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Three-gen family makes S$2 pastries and fancy agar agar cakes, Mark Lee and Carole Lin are customers

This very underrated bakery sells pretty bakes and agar agar treats, like a unique mooncake, at very wallet-friendly prices and all made in-house.

Most people who drop by Coronation Plaza usually head straight for Peranakan eatery My Cosy Cafe on the second floor, which is very popular for its mee siam, popiah and kueh pie tee. But just a few doors down, at a stretch with noticeably less foot traffic, is a tiny takeaway bakery called Food Mapping.

Its decidedly untrendy name is a direct translation of its Chinese moniker Fu Min Pin (福民品), which means ‘fortune people products’. The shop has been operating at Coronation Plaza for five years. Before that, it was a hawker stall at Beauty World Food Centre for 12 years.

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Shop run by three-generation family

Food Mapping was opened by Alice Teo (lower left in pic), 65, a self-taught baker and agar agar cake-making trainer who started her business from home. She later roped in her sister Jessica Low, 67, and her son Gabriel Chan, 33, to help her at their brick-and-mortar shop.

“When I was young, my mum sold ang ku kuehs, durian puffs and agar agar cakes from home. She would chill agar agar in my bedroom, where she put a fridge, ’cos there was no space!” laughs Gabriel.

Alice and Jessica’s 92-year-old mother, Chang Kon Ying, now drops by the bakery frequently to pass time there. “Sometimes I play mahjong if my friends ask me to, or I come here,” she tells us happily.

According to Gabriel, Kon Ying had the nickname of ‘Queen of Beauty World’ when they were based there, due to her outgoing personality.

The lively grandma treats customers like her own grandkids, plying this writer with lots of free cake samples and big hugs (we later see more passers-by stopping for a slice of her grandmotherly attention.) “My mum is the best saleswoman. She cuts samples for everyone,” Alice shares smilingly.

$2 pastries and cakes

At her cramped Coronation Plaza shop, Alice sells a surprisingly large repertoire of sweet treats, all baked in-house in their small kitchen.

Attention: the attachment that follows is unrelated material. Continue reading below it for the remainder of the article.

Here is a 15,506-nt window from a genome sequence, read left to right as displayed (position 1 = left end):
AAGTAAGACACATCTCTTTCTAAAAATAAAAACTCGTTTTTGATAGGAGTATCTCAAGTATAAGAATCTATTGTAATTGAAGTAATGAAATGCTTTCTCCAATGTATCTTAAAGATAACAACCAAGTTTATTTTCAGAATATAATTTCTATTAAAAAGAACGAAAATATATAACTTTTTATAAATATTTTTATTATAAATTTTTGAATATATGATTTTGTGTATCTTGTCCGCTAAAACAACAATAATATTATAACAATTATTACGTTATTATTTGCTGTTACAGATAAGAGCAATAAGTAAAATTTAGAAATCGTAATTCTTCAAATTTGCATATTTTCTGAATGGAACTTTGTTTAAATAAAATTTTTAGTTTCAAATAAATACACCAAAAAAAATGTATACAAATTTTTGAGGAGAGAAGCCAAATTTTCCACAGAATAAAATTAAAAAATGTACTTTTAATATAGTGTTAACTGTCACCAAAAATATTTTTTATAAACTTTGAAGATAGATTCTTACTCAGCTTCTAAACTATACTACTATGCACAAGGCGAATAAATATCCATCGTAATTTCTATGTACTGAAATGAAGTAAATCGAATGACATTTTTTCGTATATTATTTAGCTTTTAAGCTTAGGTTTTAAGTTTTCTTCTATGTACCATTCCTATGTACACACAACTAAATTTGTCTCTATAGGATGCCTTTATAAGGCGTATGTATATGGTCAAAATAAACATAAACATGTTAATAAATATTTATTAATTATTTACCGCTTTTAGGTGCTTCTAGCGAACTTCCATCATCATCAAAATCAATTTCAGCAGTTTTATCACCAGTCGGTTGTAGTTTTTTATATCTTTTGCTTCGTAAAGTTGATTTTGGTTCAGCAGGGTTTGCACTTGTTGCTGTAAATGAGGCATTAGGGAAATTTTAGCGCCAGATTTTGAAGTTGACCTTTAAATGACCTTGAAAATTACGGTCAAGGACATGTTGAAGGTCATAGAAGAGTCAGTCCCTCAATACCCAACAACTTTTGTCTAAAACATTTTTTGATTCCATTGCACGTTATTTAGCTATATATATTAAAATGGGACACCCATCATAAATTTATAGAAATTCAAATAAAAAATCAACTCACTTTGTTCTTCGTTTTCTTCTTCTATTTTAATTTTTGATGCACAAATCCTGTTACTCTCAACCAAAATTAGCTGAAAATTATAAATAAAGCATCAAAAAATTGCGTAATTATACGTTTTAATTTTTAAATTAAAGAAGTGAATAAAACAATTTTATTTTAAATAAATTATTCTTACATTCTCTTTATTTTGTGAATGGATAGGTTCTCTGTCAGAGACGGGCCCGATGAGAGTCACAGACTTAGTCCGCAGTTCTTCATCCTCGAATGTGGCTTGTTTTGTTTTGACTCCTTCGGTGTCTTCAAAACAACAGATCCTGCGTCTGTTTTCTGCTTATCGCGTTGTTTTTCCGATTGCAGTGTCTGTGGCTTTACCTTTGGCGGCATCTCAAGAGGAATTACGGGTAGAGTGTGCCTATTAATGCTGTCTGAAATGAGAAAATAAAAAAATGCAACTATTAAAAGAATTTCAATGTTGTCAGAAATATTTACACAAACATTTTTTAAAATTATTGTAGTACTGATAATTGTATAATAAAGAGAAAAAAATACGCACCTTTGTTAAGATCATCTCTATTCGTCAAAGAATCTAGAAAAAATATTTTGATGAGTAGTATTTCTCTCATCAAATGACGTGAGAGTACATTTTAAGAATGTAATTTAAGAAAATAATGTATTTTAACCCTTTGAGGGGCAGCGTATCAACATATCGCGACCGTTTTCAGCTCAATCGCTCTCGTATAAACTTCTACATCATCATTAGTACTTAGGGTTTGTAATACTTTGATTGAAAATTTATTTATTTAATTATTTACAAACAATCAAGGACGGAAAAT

Like dainty bite-sized pastries displayed on trays, similar to what you’d find in a hip Korean cafe (or popular hawker stall Cat in the Hat). This includes mini tarts, madeleines, sponge squares and tiny financiers.

Some come with a local twist, like a sponge cake studded with bits of bak kwa (there’s a tart version with cheese filling and bak kwa.) And prices are very reasonable. “Each tart is $3.50, and the cakes are $2 each. Chin chai lah (Hokkien for ‘anything’),” chirps Alice.

Agar agar mooncakes

She also makes agar agar mooncakes with 12 different flavours like Tau Sar, Osmanthus & Wolfberry, Chocolate, Lotus Paste, Durian and Watermelon.

We find this a very refreshing alternative for the typical calorie-heavy Mid-Autumn Festival offerings; the bouncy-firm, coconutty agar agar is loaded with fillings like fruit mousse and fresh fruits (a sliver of watermelon, for instance.)

The plain designs go for $9 a pop, but there are also fancier options with agar agar fish, flowers and rabbits ($11 each).

Fancy agar agar cakes

But her specialty is very elaborate agar agar cakes, which is all created from scratch by Gabriel, a former bartender and sales rep. Unlike traditional flour-and-butter cakes, agar agar cakes are confections made out of coconut milk-infused jelly.

Gabriel mainly takes customised orders from customers, who go to him for occasions ranging from birthdays and company events to even celebrations for National Day and the Million Dollar Round Table.

Roast pig agar agar, anyone? Gabriel has also made a customised 4D betting slip cake for a customer. "He later struck the lottery," he says. (Photo: Food Mapping) He recounts: “Customers would come and ask, ‘Can you convert this cake design to agar agar?’” And Gabriel would have to figure out how to make their desired designs come to life using a combination of ‘tattooing’ designs into agar agar with a syringe, or using moulds.

“If there is no mould for a design, I have to think of how to cut it from agar agar myself, and there are no ready measurements,” he says, showing us a photo of a customised truck ordered by a construction company. It takes him around half an hour to make a basic floral cake, and up to a week to construct very elaborate orders.